Hey there, time traveller!
This article was published 27/8/2014 (1029 days ago), so information in it may no longer be current.
Brandon got two big boosts in the arm on Wednesday.
As you’ll read in today’s paper —or online, where we covered both announcements yesterday at brandonsun.com — the two projects are each worth millions of dollars.
The first was a $20-million contract at Behlen Industries.
The local steelmongers will be tooling up with robots so it can fill the massive order, which will require Behlen to deliver between two and three buildings a month for the next two years.
That project starts in December, traditionally a slow time for Behlen, and will forestall the company from doing seasonal layoffs. Next year, despite the new automated assembly line, it expects to hire more. That’s excellent news for the Brandon economy. Behlen is already one of the city’s largest employers, with around 300 workers here.
Behlen recently opened a plant in Moscow, following the hugely successful (and just downright huge) indoor soccer stadium it built in Russia last year. Since current international tension with the Russians may make that a less sure bet than it seemed before, a pivot toward the Canadian oilpatch looks like just the ticket.
The new buildings, done for Edmonton-based NWS Construction, will be assembled at the Carmon Creek project for Shell. They’ll be made out of reinforced steel — stronger than most industrial buildings — and yet will still feature wide-open interiors without columns to house large equipment.
Behlen is one of Brandon’s biggest local success stories, and we applaud the company for landing this contract. Over the next two years, the ripple effect through Brandon’s economy will be fantastic.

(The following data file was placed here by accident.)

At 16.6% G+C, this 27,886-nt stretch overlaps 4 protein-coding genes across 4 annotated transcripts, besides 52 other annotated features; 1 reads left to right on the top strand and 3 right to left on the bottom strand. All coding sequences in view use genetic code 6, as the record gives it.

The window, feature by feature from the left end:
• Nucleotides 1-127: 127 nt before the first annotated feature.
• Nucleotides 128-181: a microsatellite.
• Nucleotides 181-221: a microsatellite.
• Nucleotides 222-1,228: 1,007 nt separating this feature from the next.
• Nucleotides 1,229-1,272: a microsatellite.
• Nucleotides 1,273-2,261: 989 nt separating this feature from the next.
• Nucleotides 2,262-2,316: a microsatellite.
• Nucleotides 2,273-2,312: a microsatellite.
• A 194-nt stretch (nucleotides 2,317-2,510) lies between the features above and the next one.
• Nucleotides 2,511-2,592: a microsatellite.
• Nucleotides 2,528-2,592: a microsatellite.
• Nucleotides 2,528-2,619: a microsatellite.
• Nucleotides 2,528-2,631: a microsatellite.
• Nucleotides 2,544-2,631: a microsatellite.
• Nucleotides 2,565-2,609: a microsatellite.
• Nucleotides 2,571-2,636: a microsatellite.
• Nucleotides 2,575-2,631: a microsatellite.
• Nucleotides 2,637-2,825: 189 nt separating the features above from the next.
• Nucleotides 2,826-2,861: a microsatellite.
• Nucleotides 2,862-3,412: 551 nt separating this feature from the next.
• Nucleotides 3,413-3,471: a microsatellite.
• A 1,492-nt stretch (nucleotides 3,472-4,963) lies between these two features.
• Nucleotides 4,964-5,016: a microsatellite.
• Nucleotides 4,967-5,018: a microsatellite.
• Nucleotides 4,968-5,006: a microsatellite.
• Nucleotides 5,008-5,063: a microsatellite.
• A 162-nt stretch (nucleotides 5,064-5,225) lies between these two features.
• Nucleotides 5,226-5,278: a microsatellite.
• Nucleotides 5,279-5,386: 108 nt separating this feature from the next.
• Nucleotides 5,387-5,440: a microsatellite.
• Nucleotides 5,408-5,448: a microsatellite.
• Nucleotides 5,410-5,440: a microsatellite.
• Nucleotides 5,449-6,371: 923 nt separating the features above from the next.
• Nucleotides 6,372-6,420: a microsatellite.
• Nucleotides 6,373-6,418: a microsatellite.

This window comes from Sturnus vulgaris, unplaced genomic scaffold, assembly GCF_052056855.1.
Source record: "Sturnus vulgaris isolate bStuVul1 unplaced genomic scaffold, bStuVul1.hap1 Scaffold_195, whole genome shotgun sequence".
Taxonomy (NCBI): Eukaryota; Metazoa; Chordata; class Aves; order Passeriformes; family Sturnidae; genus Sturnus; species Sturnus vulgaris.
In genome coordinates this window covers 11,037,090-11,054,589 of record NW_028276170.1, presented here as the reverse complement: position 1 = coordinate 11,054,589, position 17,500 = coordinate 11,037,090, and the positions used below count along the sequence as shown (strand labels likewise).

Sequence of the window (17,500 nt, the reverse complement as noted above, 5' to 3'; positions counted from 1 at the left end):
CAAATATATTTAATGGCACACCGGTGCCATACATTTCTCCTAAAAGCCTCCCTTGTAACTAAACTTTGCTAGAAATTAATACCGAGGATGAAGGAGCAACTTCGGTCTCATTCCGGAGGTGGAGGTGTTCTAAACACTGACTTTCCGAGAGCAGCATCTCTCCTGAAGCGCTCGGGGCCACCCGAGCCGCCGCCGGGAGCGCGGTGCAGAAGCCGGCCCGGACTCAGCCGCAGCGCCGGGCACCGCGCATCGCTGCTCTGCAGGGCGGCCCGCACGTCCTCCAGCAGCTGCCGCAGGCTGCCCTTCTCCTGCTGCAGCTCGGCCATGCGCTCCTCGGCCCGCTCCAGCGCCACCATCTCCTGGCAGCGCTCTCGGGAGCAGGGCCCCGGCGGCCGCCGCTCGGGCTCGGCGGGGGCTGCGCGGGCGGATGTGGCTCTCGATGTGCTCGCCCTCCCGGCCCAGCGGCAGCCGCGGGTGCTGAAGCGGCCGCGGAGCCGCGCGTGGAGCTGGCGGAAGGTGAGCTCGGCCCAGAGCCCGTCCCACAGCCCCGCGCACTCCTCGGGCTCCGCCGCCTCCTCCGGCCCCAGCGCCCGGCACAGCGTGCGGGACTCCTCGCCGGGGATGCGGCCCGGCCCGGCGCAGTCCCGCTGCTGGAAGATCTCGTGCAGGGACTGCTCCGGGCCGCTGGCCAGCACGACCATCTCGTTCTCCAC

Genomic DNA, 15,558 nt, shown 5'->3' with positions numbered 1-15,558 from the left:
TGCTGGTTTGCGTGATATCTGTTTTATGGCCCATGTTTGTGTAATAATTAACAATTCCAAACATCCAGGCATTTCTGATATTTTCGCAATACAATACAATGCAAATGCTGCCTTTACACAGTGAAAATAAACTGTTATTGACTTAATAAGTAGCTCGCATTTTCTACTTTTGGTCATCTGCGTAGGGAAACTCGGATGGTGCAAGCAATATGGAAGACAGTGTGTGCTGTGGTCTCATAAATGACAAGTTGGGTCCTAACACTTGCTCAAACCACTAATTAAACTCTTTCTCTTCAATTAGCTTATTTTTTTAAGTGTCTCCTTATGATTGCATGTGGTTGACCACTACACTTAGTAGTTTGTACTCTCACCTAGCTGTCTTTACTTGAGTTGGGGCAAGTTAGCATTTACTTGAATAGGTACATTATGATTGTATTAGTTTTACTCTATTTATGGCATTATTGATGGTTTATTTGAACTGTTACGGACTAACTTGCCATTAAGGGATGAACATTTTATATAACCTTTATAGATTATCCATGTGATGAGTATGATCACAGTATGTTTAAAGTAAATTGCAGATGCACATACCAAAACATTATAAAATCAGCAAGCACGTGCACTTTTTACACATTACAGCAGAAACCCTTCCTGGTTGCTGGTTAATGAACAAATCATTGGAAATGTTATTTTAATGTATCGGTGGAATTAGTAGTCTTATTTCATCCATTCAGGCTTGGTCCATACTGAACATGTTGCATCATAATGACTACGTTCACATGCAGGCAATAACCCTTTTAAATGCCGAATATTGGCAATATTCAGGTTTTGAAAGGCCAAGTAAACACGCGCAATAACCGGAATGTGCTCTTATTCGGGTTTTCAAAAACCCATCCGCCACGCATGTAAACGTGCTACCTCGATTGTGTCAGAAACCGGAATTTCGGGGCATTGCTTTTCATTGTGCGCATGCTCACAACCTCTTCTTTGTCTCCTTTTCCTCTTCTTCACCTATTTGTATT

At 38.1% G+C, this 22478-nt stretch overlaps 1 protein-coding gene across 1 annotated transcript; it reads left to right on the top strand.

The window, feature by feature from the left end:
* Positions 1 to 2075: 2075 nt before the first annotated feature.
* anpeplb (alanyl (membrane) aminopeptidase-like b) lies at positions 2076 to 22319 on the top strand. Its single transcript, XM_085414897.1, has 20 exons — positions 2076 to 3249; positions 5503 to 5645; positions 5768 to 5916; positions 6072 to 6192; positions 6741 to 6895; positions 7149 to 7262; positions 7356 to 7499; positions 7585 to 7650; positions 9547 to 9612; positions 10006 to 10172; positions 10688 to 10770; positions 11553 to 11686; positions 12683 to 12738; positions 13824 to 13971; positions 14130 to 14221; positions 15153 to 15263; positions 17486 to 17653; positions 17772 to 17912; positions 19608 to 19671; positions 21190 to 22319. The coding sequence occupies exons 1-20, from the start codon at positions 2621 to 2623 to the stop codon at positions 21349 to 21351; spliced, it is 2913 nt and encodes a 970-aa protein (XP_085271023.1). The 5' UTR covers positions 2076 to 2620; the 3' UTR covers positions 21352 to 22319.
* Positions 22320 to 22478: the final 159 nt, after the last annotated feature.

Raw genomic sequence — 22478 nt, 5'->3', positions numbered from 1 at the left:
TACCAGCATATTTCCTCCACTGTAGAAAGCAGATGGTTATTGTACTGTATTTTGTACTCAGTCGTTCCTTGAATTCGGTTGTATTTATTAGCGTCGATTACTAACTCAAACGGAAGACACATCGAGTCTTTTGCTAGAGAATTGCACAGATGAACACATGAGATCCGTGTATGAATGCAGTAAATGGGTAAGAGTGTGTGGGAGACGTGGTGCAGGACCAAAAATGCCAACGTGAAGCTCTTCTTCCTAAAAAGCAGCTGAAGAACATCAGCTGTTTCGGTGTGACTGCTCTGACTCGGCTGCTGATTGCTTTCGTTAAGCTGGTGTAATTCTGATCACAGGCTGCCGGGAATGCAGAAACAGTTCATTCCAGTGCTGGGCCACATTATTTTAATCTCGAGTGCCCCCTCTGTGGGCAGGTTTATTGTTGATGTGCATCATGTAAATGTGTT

The city’s second big boost was unveiled at Brandon University.
In a coup for the university — and for the city — federal Minster of State (Science and Technology) Ed Holder was in Brandon to announce the creation of the Rural Policy Learning Commons. Based at BU, the commons will be a $5.2-million international partnership with dozens of participating institutions, from Alaska to Bologna. For the next seven years, it’ll work — in Brandon —to strengthen the voices of rural and northern communities.
The spinoffs for the Westman region are obvious to anyone who has ever heard the word “Perimeteritis.” Having rural voices continue to be heard in an increasingly urbanized world is important, not just for the people who live here, but also because rural areas are so vast, and make up so much of our country.
Brandon University’s Rural Development Institute is perfect to house this new project, and it will pay dividends that go beyond the trickle-down effect of its budget.
We’re always glad to cover good news — we’re doubly glad that there was so much of it yesterday.